Composer Hans Zimmer (Gladiator, Thin Red Line, Batman Begins) successfully fused his signature brand of overwrought but highly effective melodrama to the backbone of director Ron Howard's 2006 movie adaptation of Dan Brown's controversial religious thriller The Da Vinci Code. That film's main theme, "Chevaliers de Sangreal," has been retooled for the 2009 sequel (the book was actually a prequel) Angels & Demons, preserving all of its elegiac atmosphere while bringing in more choral elements, as well as the nimble fingers of Grammy Award-winning violinist Joshua Bell to reflect the story's central character, Vatican City.
Call it a soundtrack producer's dream. One of the most vital and influential bands in modern-day music cuts a song entitled "If God Will Send His Angels" just months before you are hired to put together a soundtrack for a movie entitled City of Angels. The band is U2, and their song not only opens the City of Angels soundtrack, but it is also the anchor of a group of tracks that narrowly escapes the sappy trail that the movie blazed when it hit theaters. In all actuality, the soundtrack sounds much too dark, menacing, and legitimate to be attached to the film. Alanis Morissette assures the direction of the album when she follows U2's less-than-perky offering with "Uninvited," which is nothing if not vintage Alanis. From there on the quality drops off somewhat, but not until after Jimi Hendrix comes in with "Red House." It's still amazing to this day how the sounds of Hendrix on the guitar could be so many things all at the same time – soothing, moving, eerie, and untouchable.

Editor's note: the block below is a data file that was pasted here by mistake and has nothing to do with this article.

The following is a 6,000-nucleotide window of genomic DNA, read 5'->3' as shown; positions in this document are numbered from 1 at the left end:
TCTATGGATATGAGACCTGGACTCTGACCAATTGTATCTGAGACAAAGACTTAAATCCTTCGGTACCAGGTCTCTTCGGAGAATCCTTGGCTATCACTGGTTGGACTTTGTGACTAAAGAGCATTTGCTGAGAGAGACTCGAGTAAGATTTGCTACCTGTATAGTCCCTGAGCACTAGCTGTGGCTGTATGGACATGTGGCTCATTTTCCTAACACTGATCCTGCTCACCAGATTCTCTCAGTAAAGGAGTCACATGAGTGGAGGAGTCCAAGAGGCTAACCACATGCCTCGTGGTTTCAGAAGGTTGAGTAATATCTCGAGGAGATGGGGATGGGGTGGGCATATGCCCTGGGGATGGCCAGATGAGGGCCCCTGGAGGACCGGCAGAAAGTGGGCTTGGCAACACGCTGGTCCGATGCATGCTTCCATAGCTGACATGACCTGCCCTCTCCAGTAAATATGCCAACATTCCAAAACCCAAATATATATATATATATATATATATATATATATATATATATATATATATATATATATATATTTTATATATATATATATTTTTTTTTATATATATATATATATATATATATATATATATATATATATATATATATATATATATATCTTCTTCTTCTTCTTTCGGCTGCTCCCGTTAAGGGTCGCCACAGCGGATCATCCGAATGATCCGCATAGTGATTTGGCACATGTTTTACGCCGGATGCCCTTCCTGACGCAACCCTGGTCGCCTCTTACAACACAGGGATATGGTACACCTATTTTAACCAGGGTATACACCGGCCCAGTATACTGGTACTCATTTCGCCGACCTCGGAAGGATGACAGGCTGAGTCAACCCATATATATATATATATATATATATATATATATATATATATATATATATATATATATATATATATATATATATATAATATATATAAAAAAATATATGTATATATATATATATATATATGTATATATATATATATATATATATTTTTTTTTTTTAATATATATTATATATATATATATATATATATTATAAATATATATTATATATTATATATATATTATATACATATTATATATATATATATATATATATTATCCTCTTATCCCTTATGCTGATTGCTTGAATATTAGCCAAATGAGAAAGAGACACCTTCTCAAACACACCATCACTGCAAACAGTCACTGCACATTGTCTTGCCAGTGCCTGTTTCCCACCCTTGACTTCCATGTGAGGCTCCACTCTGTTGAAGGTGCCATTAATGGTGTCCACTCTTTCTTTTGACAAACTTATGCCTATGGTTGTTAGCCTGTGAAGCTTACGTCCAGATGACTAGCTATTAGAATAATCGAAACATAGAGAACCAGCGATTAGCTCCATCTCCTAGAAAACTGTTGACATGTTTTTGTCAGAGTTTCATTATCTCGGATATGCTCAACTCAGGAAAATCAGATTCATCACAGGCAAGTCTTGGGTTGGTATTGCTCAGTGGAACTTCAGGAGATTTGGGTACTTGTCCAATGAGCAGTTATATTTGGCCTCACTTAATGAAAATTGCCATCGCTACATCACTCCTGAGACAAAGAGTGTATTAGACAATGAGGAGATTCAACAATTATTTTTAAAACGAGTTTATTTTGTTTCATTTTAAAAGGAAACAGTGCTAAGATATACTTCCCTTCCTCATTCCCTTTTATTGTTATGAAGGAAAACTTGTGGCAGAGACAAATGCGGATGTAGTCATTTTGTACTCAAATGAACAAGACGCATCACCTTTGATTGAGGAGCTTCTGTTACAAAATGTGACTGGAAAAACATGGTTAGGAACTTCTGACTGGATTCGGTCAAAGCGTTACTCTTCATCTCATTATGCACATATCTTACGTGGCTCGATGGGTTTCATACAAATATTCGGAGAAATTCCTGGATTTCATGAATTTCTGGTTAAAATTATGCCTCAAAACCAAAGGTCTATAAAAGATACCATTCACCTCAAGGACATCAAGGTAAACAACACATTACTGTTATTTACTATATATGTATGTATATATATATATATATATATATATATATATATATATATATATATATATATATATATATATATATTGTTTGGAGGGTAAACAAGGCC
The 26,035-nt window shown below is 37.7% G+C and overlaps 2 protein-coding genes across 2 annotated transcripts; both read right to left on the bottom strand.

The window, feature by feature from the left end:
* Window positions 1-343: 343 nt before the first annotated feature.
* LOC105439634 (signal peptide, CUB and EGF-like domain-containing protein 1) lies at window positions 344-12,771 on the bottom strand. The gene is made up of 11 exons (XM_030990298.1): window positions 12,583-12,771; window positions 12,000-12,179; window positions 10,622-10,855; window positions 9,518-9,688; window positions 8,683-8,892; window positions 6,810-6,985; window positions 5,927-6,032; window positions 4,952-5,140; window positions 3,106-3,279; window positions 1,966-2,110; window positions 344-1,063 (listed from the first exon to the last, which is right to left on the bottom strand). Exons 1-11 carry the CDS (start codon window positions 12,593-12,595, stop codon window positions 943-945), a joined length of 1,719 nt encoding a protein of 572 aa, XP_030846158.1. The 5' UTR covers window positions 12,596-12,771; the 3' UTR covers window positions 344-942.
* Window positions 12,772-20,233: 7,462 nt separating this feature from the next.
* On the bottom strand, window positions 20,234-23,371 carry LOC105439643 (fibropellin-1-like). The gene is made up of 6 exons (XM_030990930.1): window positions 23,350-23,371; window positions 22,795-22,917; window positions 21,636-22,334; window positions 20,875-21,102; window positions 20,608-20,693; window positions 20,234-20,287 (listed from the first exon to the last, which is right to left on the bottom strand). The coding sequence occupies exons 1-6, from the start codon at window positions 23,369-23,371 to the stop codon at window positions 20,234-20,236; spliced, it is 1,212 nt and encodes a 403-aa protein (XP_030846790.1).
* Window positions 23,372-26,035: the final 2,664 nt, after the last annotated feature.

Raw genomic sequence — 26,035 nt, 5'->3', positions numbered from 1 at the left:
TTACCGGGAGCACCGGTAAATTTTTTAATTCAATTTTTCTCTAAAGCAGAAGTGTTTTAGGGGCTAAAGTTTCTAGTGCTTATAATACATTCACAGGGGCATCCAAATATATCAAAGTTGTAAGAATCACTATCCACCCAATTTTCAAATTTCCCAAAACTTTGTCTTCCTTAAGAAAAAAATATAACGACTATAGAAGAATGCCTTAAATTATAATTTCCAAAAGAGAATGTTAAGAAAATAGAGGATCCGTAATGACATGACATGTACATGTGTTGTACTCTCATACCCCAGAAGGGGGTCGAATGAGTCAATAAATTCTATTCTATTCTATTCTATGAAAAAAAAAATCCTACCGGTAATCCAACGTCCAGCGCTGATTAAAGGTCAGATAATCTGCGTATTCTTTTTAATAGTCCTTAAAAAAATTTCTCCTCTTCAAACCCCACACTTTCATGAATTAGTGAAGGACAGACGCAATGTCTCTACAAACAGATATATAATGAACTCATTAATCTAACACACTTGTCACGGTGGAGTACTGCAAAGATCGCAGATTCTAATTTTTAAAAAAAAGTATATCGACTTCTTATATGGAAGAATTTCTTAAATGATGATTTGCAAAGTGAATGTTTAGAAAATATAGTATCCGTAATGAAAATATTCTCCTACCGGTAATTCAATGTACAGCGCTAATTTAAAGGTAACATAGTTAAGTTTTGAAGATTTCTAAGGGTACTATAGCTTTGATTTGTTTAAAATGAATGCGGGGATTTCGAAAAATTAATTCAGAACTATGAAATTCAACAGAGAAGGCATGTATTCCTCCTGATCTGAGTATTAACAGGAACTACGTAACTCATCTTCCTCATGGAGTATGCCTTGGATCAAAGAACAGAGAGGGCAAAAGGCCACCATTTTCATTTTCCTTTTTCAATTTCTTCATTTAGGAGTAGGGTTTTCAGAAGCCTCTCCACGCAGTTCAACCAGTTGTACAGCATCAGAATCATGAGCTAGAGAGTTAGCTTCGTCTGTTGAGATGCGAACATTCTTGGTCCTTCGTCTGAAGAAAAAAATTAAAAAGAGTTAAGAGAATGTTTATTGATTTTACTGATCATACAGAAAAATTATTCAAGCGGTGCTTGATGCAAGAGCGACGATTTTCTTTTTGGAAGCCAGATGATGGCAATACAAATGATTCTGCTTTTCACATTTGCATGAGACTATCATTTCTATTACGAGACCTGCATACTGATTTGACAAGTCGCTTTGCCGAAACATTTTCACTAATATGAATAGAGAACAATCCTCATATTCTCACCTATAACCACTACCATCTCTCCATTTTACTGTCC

The film The Sandpiper is best-remembered today for Johnny Mandel's "The Shadow of Your Smile". Its soundtrack CD has 11 pieces on it, ten of which are variations of that one melody. Other than a straightforward version of the theme that features a vocal group, Jack Sheldon's trumpet is prominent throughout much of the haunting score; the one exception to the moody music is the brief R&Bish "Bird Bath" which was used in a nightclub scene. Otherwise this CD's value to listeners depends largely on how much one enjoys "The Shadow of Your Smile".
The soundtrack to Atom Egoyan's The Sweet Hereafter boasts an expansive folk/international mix tailored made for the film's atmospheric study of loss and guilt. Featuring original material by Mychael Danna, the disc spotlights the wan vocal talents of Sarah Polley (who also appears in the film and contributes some music and lyrics here) enveloped in lean and ethereal backdrops; the accompaniment comes courtesy of the Toronto Consort and a combo that includes Danna on Harmonium and Kim Deschamps on pedal steel. Also on hand are ney player extraordinaire Hossein Omoumi and flautist Ron Korb, both of whom fit snug on the many Middle Eastern-flavored sides they guest on. In addition to the Danna material, the soundtrack also features numbers by Jane Siberry and the Tragically Hip.
The soundtrack for About Time, the 2013 British romantic comedy from Love Actually writer and director Richard Curtis, dutifully reflects its story's time travel premise with a 17-song set of (mostly) previously released selections from the likes of The Killers ("Mr. Brightside"), Groove Armada ("At the River"), Amy Winehouse ("Back to Black"), and Nick Cave ("Into My Arms"). Ben Folds offers up a new, heavily orchestrated version of his sentimental 2001 ballad "The Luckiest," while ex-Dream Academy mastermind Nick Laird Clowes offers up a pair of wistful piano pieces ("Golborne Road" and "The About Time Theme") from his evocative score.